Smears from lymph nodes and the breast showed similar features with a polymorphous population of large atypical cells scattered in a background of mostly mature and a few reactive lymphoid cells [Figure 1] and [Figure 2]. The cells were round, discrete, and twice the size of mature lymphocytes. The nuclei were round to oval with fine chromatin and 2-3 nucleoli. Cytoplasm was pale blue and a fair number of cells showed Auer rods and a few fine granules; the background showed lymphoglandular bodies. Smears from the breast did not show any ductal epithelial cell clusters. Cell morphology from both sites was suggestive of myeloid blasts, so a diagnosis of granulocytic sarcoma/extramedullary myeloid tumor was made.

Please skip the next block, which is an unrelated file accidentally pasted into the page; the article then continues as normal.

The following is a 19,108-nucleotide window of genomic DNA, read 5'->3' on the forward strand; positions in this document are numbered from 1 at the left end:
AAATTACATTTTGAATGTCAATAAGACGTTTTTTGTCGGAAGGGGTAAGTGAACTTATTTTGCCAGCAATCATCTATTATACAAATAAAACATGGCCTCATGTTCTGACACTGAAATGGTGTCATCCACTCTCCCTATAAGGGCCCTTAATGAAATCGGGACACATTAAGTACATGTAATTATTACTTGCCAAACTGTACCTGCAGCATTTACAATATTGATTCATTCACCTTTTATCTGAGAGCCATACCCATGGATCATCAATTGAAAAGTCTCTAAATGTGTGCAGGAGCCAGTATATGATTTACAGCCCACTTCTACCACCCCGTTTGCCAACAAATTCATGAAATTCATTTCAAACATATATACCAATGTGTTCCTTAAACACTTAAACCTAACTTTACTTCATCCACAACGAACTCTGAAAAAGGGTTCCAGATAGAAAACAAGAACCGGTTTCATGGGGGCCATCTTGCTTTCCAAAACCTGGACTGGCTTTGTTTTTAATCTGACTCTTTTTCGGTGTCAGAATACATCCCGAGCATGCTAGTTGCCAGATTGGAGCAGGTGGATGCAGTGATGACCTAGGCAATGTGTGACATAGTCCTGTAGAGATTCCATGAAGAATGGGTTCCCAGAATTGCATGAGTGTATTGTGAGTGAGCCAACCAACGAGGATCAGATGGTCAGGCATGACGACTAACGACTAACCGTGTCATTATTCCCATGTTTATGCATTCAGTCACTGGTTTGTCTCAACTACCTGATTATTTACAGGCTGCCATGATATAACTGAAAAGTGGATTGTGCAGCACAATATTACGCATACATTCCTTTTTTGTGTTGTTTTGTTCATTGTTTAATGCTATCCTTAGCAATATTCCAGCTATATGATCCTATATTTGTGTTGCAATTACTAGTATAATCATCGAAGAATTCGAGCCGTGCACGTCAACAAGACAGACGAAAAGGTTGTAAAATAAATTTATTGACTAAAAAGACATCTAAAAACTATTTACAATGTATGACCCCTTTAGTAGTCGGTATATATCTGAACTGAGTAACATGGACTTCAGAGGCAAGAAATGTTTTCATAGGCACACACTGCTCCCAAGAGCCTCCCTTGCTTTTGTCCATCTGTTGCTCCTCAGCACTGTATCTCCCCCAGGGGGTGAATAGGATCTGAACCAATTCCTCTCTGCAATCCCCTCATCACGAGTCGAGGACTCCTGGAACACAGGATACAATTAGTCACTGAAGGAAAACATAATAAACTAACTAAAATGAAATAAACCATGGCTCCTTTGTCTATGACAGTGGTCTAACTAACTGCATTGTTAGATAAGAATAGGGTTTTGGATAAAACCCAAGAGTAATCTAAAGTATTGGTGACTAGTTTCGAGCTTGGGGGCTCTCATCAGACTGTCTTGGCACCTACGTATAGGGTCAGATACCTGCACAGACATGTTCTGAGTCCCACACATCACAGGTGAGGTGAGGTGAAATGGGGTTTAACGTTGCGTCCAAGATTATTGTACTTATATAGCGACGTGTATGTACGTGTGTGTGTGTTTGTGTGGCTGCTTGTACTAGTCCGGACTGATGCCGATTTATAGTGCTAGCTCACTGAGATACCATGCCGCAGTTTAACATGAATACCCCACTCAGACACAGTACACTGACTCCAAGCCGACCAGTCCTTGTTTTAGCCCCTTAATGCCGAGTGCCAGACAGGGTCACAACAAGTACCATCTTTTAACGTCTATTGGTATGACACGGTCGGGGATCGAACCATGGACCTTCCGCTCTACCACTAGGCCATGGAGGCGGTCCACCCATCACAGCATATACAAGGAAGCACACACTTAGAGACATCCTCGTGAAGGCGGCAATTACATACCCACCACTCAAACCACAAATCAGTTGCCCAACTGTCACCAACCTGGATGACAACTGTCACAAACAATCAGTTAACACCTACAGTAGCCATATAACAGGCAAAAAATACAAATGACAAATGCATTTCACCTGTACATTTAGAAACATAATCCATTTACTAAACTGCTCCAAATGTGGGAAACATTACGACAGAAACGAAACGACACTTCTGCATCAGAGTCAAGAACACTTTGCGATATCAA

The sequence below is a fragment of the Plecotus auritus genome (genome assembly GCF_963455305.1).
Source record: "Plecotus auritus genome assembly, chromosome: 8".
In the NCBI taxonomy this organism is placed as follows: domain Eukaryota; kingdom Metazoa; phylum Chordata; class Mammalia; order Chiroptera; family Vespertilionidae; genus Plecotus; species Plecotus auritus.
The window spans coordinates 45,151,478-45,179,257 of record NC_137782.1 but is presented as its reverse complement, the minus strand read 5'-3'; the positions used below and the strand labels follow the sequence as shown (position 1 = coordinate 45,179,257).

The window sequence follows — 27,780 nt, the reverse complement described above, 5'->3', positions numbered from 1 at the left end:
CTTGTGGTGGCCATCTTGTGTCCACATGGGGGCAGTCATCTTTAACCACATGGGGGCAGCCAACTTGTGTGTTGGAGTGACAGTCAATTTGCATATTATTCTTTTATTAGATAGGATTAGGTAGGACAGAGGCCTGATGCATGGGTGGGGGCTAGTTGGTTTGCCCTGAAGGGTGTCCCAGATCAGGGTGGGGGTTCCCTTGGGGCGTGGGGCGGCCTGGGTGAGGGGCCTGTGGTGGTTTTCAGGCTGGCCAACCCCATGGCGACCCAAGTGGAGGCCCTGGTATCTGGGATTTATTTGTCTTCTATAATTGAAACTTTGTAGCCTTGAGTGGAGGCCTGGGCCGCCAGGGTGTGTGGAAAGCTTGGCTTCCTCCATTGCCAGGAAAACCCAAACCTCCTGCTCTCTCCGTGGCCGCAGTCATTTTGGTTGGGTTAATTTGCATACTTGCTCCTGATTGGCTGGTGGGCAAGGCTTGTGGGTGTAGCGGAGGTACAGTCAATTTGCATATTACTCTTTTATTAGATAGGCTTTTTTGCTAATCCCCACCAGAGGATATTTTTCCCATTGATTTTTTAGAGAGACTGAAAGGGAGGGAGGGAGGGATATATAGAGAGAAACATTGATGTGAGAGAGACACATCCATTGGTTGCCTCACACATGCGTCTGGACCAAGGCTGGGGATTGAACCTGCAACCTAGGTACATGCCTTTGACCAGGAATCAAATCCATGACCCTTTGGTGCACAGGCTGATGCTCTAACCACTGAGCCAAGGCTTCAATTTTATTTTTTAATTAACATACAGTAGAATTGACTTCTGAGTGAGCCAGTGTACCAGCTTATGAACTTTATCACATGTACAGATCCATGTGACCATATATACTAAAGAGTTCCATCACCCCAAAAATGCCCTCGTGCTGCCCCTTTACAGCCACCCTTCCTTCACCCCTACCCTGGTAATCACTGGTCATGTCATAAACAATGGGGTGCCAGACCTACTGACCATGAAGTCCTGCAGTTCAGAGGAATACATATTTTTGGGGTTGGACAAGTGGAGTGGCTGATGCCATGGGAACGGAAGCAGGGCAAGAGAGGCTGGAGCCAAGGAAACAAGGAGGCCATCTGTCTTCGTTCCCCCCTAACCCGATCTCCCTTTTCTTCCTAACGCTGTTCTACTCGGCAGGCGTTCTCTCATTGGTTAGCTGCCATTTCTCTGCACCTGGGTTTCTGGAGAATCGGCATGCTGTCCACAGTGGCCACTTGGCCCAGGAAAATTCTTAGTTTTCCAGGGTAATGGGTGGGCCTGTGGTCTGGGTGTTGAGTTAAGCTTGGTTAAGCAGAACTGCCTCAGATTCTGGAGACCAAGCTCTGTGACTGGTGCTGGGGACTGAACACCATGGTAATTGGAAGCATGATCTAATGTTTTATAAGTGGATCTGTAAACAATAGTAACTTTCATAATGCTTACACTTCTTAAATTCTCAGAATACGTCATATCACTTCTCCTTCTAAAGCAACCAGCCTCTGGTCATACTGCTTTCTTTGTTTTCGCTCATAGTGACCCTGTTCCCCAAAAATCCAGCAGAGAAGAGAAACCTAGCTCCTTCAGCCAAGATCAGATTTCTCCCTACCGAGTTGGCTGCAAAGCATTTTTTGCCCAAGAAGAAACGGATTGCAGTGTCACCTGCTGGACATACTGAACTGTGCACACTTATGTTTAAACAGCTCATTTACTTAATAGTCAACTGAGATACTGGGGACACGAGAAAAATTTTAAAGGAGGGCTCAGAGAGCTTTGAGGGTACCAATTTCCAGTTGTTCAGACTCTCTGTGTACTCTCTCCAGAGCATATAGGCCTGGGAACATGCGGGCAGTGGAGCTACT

The peripheral smear showed normocytic, normochromic anemia with leukocytosis. Total leucocyte count (TLC) was 48000 cells/mm 3 with the differential count showing 70% blasts, 2% promyelocytes, 8% myelocytes, 8% metamyelocytes, 2% band forms, and 10% lymphocytes. Platelet count was adequate and the blasts were as described above with mostly indented nuclei and Auer rods [Figure 3]. Bone marrow showed increased cellularity with myeloid predominance. Megakaryocytes were normal and there were 29% blasts in the marrow. Out of these, a considerable proportion showed monocytoid features; the blasts were diffusely positive for Sudan Black B (SBB) and negative for periodic acid schiff (PAS). Non specific enolase (NSE) was noncontributory, based on which, a diagnosis of acute myeloid leukemia (AML)-M4 was given.